Deep breathing for five minutes lowers blood pressure as much as exercise or drugs

Conducting breathing exercises for just five minutes per day lowers blood pressure as well as—and in some cases, more than—aerobic exercise or medication, a new U.S. study has found.  The research, conducted at University of Colorado at Boulder also found improvement in several other measures of vascular health.  The study was published in June 2021 in the Journal of the American Heart Association.

The study focused on a time-saving maneuver known as High-Resistance Inspiratory Muscle Strength Training (IMST), and provided the strongest evidence yet that it could play a key role in helping aging adults fend off cardiovascular disease. Cardiovascular disease is the nation’s leading killer.

Deep breathing has long been associated with building health—in traditional medicines of the East. It is only in recent decades that it has become more prominent in Western medicine.

A 2016 article in Harvard Health Publishing highlighted the importance of deep breathing as it relates to controlling stress:  Deep, slow breathing is the oldest and best-known technique to decrease stress. Simply taking a deep breath is one way to start. A focus on breathing lies at the core of various relaxation techniques. Yogis have incorporated slow breathing as part of meditation practices for centuries, and in the 1970s, the medical world formalized this connection when Dr. Herbert Benson first described the “relaxation response.”

 Focusing on IMST

Meanwhile, IMST uses a device to speed up the process. It was developed in the 1980s as a way to help critically ill respiratory disease patients strengthen their diaphragm and other inspiratory (breathing) muscles. It involves inhaling vigorously through a hand-held device which provides resistance.  To put it in the words of the researchers, “Imagine sucking hard through a tube that sucks back.”

Initially, when prescribing it for breathing disorders, doctors recommended a 30-minute-per-day regimen at low resistance. But in recent years researchers have been testing whether a more time-efficient protocol—30 inhalations per day at high resistance, six days per week—could also reap cardiovascular, cognitive and sports performance improvements.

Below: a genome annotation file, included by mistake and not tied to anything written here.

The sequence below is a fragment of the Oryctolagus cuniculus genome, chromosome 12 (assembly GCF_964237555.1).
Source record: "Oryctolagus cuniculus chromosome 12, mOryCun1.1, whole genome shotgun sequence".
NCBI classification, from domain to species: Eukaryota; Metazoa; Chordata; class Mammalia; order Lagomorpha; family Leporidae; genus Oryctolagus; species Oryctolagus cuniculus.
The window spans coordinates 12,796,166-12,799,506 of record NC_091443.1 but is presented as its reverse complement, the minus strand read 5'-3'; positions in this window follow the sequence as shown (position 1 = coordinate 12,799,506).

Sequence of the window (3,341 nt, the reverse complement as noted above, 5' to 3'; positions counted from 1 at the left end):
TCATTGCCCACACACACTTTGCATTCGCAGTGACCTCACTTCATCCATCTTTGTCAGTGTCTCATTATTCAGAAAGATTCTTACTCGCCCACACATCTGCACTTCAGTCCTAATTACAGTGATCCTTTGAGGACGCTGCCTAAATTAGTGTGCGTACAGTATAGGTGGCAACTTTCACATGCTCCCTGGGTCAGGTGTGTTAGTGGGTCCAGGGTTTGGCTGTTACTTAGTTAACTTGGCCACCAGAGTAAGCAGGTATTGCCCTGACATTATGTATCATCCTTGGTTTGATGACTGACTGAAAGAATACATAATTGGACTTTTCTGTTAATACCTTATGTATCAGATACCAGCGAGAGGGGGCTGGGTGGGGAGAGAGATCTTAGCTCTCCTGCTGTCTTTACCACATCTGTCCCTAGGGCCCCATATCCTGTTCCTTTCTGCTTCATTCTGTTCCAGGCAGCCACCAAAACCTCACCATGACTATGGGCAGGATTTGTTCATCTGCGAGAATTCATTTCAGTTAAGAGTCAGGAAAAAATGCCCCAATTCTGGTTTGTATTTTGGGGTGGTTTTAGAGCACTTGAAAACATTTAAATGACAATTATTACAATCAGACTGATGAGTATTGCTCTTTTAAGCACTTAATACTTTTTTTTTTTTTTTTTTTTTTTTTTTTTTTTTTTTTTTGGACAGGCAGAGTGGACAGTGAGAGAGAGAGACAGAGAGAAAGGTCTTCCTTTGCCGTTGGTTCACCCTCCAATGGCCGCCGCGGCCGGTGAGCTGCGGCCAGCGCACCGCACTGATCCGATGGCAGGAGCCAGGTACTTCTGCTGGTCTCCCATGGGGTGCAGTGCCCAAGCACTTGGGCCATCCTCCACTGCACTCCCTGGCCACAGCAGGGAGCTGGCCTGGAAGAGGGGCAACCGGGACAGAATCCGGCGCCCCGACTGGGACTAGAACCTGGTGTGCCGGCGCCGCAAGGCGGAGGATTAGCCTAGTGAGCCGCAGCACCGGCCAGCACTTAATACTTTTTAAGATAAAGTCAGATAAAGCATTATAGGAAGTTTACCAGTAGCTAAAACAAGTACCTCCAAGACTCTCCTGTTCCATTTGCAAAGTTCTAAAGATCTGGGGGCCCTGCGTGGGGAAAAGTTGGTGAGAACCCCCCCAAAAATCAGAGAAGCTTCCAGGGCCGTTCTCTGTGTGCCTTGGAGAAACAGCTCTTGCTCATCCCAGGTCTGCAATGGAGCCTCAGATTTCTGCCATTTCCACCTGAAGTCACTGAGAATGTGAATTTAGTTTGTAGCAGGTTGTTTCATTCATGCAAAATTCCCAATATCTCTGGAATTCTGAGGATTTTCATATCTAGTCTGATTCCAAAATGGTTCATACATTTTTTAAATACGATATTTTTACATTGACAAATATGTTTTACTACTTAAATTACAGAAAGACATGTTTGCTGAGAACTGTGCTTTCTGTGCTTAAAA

For the new study, UC Boulder researchers recruited 36 otherwise healthy adults ages 50 to 79 with above normal systolic blood pressure (120 millimeters of mercury or higher). Half did High-Resistance IMST for six weeks and half did a placebo protocol in which the resistance was much lower.  “We found that not only is it more time-efficient than traditional exercise programs, the benefits may be longer lasting,” the researchers noted.

After six weeks the ISMT group saw their systolic pressure dip nine points on average—an amount that exceeded what is normally accomplished by walking 30 minutes a day for five days a week.  The reduction was also similar to the amount achieved with some common blood pressure medications.  Even six weeks after completing the ISMT program, the ISMT participants maintained most of the improvement.

Nitric oxide levels improve.

The treatment group also saw a 45% improvement in vascular endothelial function, or the ability for arteries to expand upon stimulation, and a significant increase in levels of nitric oxide. Nitric oxide is a molecule that is essential for dilating arteries and preventing plaque buildup. Nitric oxide levels naturally decline with age.

In addition, markers of inflammation and oxidative stress, which can also boost heart attack risk, were significantly lower after people did IMST. And, remarkably, those in the IMST group completed 95% of the sessions.

“We have identified a novel form of therapy that lowers blood pressure without giving people pharmacological compounds and with much higher adherence than aerobic exercise,” said senior author Doug Seals, a Distinguished Professor of Integrative Physiology. “That’s noteworthy.”

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 Sources:  Journal of the American Heart Association, Harvard Health Publishing,